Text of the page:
Chicago Gangs and History
This paper deals with gang violence in the city of Chicago since the beginning of time. It takes a deep look into the history of Chicago gangs and how they interact today. Also the past problems the City of Chicago made when dealing with gangs and the problems that gangs today have and how Chicago has the worst gang problem in the country. Also how gangs have turned themselves into big, and lucrative enterprises most known for money. Also stated are possible solutions to stop or reduce violence of the gangs that all start off with teaching the young kids about gangs and gang prevention.
Chicago Gangs, Then and Now with Solutions Jimi Hendrix once said “Every city in the world always has a gang, a street gang, or the so- called outcasts. ” Every city deals with gangs but some cities are worse off than others. Chicago is infamous for gang violence and problems dealing with gangs. For some getting to school in the Chicago land area can even be a matter of life and death because of the gangs and their violent ways (Belluck, 2000). Throughout history gang violence infested the city of Chicago, and it continues to create problems today; hopefully solutions planned by the city can stop the violence.
Race shaped Chicago gang history. “African Americans were crowded into to the south side ‘Black Belt’” (A brief outline of Chicago’s gang history, para 2). As the First World War ended, blacks came back to Chicago and fights broke out to find jobs. The Democratic Party led by Mayor Richard J. Daley decided to keep segregating the city (Brief outline). The blacks were separated by an expressway and an 18 story housing project. Separating races caused violence to sky rocket. The segregated areas proved more nationalistic for their area and defended it to the core.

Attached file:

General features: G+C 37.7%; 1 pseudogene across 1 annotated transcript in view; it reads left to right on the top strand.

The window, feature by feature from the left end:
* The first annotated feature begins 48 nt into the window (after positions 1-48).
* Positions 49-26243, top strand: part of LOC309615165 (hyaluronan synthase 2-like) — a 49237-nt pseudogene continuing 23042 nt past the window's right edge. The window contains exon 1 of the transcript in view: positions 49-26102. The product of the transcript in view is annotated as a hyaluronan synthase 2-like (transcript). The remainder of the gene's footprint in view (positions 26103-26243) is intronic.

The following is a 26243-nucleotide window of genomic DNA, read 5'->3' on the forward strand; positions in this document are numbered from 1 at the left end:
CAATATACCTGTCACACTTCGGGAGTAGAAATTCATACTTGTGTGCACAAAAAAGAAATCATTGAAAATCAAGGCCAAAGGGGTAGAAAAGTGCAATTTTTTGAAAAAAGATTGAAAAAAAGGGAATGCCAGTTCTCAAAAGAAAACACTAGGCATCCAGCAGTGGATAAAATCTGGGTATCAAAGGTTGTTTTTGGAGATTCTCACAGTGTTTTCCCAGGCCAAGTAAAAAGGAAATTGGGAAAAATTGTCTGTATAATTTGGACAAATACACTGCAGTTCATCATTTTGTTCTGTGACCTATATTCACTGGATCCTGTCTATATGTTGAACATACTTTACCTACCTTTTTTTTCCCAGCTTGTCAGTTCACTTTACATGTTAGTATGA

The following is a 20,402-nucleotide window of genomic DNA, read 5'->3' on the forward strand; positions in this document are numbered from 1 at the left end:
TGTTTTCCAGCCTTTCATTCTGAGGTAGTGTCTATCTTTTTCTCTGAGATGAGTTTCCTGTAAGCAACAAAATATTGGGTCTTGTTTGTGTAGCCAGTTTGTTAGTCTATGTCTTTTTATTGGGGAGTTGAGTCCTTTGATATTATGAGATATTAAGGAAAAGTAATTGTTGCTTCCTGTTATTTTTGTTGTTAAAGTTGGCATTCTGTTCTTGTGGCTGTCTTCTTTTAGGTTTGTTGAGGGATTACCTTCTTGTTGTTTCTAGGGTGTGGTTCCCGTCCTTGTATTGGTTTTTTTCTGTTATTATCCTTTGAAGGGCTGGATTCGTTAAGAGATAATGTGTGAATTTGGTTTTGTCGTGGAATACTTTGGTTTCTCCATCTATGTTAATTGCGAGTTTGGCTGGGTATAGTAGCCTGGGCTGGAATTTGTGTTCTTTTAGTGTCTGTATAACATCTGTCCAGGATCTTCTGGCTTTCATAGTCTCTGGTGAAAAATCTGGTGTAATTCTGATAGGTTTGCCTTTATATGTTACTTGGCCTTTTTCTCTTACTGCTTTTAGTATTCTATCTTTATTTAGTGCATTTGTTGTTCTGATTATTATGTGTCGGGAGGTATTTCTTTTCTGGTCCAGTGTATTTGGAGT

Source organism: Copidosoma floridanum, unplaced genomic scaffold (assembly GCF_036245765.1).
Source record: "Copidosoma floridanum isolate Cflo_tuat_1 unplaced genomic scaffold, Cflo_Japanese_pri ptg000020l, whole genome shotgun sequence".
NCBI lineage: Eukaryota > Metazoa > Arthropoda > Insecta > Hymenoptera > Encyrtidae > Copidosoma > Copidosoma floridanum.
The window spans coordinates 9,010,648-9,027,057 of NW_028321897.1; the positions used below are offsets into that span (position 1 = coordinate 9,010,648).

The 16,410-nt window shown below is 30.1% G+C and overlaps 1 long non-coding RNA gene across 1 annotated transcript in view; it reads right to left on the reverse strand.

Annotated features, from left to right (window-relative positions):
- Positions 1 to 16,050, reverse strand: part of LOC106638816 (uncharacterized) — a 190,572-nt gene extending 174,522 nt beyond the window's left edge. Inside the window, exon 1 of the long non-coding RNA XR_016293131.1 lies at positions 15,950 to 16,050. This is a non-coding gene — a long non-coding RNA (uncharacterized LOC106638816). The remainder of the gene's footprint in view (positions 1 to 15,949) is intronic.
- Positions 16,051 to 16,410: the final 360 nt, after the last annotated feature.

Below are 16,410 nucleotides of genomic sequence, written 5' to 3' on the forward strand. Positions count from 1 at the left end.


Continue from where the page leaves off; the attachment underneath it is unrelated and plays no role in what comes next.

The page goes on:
Gang leaders were constantly thrown into jail so they had to find ways to keep a lucrative business. The Chicago Police Department declared war on gangs in the 1960’s and the prisons soon became overpopulated (Brief outline). Gangs reorganized and many combined their gangs into one bigger enterprise. Gangs were mostly run from prisons during the 1970’s and on (Brief outline); therefore one could not escape the gangs. Gangs shaped Chicago early on. Gentrification is displacing gangs and causing turf wars. Gentrification and the tearing down of public housing in Chicago left many gangs homeless (Brief outline).
Due to this, gangs battle over land and housing, known as turf wars. The violence rises, along with the number of deaths. Therefore police attempt to limit the gangs, but that also leads to fighting and violence with police. The whole cycle involves violence and is vicious. Chicago has the biggest gang problem in the country (Thomas & Bass, 2009). “There are more gang members per citizen in Chicago than anywhere else in the country” (Thomas, 2009, para 4). The average Chicago gang leader is 43, convicted of murder and lives in the suburbs.